• Anatomy of the Skin - This Dermatology Health Guide, from The University of Maryland Medicine, contains interesting skin facts and information on skin diseases and conditions.
  • The Whole Story on Skin - "Created by The Nemours Foundation's Center for Children's Health Media, Kids Health provides families with accurate, up-to-date, and jargon-free health information they can use." The section on skin provides interesting skin facts, an illustration of the epidermis, additional articles about the skin, and related web resources such as, Why does my skin get wrinkly in water?
  • The World of Skin Care: an on-line reference by Dr. John Gray, provided by the P&G Skin Care Research Center - This reference from Procter and Gamble provides information about the structure, function, and care of skin as well as information about skin problems and aging. The information is presented in a book format with a table of contents and index.

Library of Congress Web SiteFurther Reading
  • Brynie, Faith Hickman. 101 questions about your skin that got under your skin … until now. Brookfield, CT, Millbrook Press, c1999. 176 p. (Juvenile).
  • Bull, C and Henry, J.A. Finger wrinkling as a test of autonomic function. British medical journal, Feb. 26, 1977: 551- 552.
  • Hseih, Ching-Hua et al.  Paradoxical response to water immersion in replanted fingers.  Clinical autonomic research, v. 16, June 2006: 223-227.
  • Kareklas, Kyriacos, Daniel Nettle, and Tom V. Smulders. Water-induced finger wrinkles improve handling of wet objects. Biology Letters , v.9 (2), 2013.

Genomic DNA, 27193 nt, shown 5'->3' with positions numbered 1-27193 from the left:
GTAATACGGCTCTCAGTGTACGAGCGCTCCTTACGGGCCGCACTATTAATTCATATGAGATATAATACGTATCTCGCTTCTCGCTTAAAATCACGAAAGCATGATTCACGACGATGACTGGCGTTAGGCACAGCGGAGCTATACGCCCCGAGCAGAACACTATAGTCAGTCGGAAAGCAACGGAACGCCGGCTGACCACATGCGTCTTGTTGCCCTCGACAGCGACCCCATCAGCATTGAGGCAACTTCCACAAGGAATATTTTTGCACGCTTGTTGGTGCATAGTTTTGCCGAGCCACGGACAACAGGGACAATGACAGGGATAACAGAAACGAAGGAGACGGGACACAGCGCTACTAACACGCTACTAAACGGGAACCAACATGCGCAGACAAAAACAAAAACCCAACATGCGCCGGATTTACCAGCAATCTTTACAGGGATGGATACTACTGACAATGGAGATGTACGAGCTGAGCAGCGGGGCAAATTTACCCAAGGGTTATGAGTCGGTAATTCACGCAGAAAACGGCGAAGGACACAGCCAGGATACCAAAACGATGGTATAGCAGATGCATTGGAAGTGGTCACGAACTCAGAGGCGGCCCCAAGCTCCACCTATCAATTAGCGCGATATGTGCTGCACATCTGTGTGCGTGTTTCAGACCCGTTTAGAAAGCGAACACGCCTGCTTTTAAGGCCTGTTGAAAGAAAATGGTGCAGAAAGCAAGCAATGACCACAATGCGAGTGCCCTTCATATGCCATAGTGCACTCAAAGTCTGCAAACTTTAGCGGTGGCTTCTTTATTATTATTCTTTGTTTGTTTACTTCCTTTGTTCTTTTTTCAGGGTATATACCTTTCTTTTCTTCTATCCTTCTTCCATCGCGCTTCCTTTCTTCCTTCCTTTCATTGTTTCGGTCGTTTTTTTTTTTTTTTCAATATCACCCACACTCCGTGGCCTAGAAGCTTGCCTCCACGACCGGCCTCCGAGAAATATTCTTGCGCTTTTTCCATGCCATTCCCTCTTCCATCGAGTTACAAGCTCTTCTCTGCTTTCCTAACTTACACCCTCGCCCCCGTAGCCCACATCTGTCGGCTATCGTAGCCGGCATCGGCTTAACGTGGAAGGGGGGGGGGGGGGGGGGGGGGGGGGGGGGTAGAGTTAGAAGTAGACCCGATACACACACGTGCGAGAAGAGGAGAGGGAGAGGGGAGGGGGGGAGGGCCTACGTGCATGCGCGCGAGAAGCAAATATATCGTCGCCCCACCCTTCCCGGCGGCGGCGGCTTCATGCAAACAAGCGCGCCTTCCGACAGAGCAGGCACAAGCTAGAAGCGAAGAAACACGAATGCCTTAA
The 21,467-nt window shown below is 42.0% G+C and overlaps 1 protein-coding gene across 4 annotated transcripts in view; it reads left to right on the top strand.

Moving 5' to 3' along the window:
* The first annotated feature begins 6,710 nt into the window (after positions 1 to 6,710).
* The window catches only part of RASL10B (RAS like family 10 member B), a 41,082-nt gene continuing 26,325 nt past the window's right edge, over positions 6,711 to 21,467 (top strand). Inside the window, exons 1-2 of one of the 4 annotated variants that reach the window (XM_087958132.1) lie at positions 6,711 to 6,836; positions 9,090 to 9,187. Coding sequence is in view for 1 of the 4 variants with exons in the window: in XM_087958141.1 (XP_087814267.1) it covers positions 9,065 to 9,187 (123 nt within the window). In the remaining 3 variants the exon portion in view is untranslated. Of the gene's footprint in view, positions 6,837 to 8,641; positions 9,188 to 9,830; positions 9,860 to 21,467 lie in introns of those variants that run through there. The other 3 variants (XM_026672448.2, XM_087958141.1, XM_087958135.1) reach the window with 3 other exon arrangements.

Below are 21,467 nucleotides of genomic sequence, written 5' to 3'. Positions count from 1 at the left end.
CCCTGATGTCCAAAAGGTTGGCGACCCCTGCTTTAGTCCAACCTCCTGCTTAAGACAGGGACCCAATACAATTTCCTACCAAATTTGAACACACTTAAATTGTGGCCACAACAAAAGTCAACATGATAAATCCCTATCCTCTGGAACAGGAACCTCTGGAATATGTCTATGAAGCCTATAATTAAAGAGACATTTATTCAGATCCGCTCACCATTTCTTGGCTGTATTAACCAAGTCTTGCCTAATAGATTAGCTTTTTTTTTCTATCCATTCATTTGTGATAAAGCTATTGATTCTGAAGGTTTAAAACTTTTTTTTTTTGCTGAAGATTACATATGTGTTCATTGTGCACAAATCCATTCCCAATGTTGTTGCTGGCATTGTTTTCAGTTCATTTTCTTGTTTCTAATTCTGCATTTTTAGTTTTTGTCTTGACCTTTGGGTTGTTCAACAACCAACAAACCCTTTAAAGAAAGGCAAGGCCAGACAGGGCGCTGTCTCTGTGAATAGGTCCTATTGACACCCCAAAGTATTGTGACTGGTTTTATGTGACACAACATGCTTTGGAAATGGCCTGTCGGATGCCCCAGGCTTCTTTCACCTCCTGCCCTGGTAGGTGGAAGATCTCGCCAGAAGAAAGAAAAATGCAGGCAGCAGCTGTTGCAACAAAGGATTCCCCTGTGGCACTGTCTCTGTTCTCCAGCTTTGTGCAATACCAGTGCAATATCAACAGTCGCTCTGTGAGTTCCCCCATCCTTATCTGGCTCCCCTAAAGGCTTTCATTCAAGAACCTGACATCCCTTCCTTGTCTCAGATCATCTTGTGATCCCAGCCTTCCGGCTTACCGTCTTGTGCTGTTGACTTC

• Lappe. Marc. The body's edge: our cultural obsession with skin. New York, Henry Holt and Company, 1996. 242 p.
  • Robbins, C.R. Skin in the Encyclopedia of human biology. Edited by Renato Dulbecco. v. 8. San Diego, Academic Press, c. 1997. p. 39-47.
  • Royston, Angela. Why do I get a sunburn? And other questions about skin. Chicago, Heinemann Library, 2003. 32 p. (Juvenile).
  • Wilder-Smith, Einar P.V. and Adeline Chow.  Water immersion wrinkling is due to vasoconstriction. Muscle and nerve, v. 27, March 2003: 307-311.

SearchFor more print resources...
Search on "skin," "skin--anatomy," or "dermatology--popular works" in the Library of Congress Online Catalog.

Diagram of human skin layers. From the National Institute of General Medical Sciences Web site.

Photograph shows one soldier sitting in a bathtub while another stands over him pouring water over his head.
The coastal defence guns: One of the crew takes a bath under the shadow of the gun. Prints and Photographs Catalog, Library of Congress.

Scale model of a bathtub made for Presindent Taft, who was nearly six feet tall and weighed 340 pounds. The original tub was 7 feet 1 inch long, 41 inches wide, and weighed one ton.

Cartoon of man in bathtub
Cartoon originally from the National Weather Service. NOAA, Website.

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 July 31, 2017